Indeed, one reason why the RBI’s aggressive cutting cycle has not translated into lower lending rates is that commercial banks are increasingly competing for savings with the government’s small savings scheme, which generally offer a higher deposit rate (8 percent) than commercial banks (roughly 7 percent).
In the current fiscal year, the small savings scheme raised 10 percent of net time deposits raised by commercial banks, which explains why banks are reluctant to lower lending and deposit rates, as this would definitely increase switching behaviour by clients.
So unless the government fixes the fuel pipe rupture, actions by engineer Das to get the fuel (credit) pumping again are likely to be in vain.
How To Enhance Performance?
So what options are left? Money for new repairs has been depleted and both engineers basically did everything within their reach to revive short-term growth. Which is why it’s important to shift the focus to the medium- and long-term and start rebuilding the fundamentals of the car. We already touched on the need to tackle land acquisition issues and labor market rigidities. But there are many more challenges: ongoing woes in the banking sector, inefficiencies in the food and agriculture sector and problems on the housing market.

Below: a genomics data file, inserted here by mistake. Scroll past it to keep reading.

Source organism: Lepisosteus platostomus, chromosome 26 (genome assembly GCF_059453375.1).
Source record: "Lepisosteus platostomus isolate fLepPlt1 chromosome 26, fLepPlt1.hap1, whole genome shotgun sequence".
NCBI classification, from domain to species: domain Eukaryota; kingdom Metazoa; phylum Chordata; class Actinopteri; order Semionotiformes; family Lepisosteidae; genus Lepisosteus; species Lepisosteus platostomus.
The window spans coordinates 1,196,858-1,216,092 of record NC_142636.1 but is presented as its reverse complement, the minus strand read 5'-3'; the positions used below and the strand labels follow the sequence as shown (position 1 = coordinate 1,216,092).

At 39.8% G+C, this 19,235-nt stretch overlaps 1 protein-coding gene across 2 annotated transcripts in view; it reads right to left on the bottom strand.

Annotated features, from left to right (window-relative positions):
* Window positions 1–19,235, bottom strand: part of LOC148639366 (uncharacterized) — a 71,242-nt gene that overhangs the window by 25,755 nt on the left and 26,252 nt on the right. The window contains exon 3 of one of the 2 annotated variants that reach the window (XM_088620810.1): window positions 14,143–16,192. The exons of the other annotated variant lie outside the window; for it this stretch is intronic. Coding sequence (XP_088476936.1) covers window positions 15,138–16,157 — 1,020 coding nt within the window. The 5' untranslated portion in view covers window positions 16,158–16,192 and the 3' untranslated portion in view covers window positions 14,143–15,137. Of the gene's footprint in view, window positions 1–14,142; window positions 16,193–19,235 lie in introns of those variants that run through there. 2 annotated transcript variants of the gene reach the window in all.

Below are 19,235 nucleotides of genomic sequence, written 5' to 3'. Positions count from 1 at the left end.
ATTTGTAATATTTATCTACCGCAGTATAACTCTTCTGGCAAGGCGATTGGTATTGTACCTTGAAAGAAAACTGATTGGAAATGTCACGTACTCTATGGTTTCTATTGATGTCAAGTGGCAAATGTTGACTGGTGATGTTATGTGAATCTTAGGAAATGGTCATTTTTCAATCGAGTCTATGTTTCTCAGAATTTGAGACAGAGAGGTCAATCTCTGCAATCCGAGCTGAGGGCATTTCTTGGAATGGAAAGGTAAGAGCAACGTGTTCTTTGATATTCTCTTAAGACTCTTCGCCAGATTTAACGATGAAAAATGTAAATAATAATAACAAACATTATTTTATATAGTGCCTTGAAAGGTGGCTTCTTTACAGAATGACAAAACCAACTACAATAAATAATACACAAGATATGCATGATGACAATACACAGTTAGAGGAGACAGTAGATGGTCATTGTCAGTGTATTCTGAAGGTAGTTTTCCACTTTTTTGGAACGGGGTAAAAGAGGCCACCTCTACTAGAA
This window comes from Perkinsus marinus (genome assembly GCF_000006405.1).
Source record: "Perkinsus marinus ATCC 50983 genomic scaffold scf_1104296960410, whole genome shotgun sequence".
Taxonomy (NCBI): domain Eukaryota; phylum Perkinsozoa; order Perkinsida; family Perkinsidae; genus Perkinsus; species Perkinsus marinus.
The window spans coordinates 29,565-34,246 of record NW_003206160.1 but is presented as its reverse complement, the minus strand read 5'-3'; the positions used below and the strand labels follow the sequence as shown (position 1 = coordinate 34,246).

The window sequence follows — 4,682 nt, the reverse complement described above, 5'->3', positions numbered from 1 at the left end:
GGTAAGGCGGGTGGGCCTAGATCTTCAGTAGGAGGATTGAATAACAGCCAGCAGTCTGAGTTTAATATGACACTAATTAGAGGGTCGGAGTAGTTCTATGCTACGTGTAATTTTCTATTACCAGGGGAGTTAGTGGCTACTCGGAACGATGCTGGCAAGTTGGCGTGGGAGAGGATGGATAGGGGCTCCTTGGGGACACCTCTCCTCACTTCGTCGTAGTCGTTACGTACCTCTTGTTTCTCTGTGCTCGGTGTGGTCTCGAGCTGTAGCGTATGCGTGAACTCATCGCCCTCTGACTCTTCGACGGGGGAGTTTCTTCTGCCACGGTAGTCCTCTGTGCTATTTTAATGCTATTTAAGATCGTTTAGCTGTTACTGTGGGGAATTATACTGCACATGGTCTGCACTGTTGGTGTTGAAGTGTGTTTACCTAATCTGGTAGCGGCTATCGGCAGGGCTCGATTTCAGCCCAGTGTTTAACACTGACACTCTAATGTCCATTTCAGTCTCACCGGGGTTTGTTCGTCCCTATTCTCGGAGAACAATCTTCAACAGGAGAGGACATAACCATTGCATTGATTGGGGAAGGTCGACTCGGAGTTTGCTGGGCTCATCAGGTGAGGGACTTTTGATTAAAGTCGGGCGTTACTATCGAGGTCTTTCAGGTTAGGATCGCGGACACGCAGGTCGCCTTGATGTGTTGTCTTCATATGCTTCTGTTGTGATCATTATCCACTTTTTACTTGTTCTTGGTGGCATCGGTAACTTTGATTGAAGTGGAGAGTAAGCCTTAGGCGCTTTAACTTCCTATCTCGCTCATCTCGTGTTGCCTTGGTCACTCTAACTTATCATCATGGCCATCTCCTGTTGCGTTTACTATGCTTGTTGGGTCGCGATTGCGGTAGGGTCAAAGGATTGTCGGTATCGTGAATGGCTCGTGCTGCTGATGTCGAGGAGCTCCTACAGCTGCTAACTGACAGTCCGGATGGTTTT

Alongside these reforms, India needs to focus on enhancing the technology of its car. The car currently is running on a heavy capital-intensive engine which is burning a lot of fuel. Adopting more enhanced technologies and at the same time switching to an electric vehicle or a cost-efficient hydrogen-powered one would not only crank up the vehicle’s performance but would also be less damaging to the environment.
How to achieve this? As 2018 Nobel Prize winner Paul Romer already argued back in 1990: start educating those engineers! Improving the level and quality of the labour force would not only enable India to adopt more advanced technologies from abroad, but ultimately is the sine qua non to generate global cutting edge innovations in all sorts of technological areas on Indian soil.
The gains are substantial according to our calculations. Raising human capital towards levels that South Korea was able to realise in the 1980s and 1990s would already push growth well above 9 percent. If India were to launch an innovation agenda as well it would create opportunities for FDI. Both elements are important to benefit from foreign knowledge spillovers which would significantly increase productivity in India.
In combination with the Korea human capital agenda, these policies would boost economic growth in the second half of this decade towards 12 percent.
The policies described above need time to feed into the economic system. Our model shows that a human capital impulse takes four years to result in higher economic performance. So, policymakers, put on your boiler suits and start engineering those policies as soon as possible.
Hugo Erken is Head of International Economics at RaboResearch Global Economics & Markets.
The views expressed here are those of the author, and do not necessarily represent the views of BloombergQuint or its editorial team.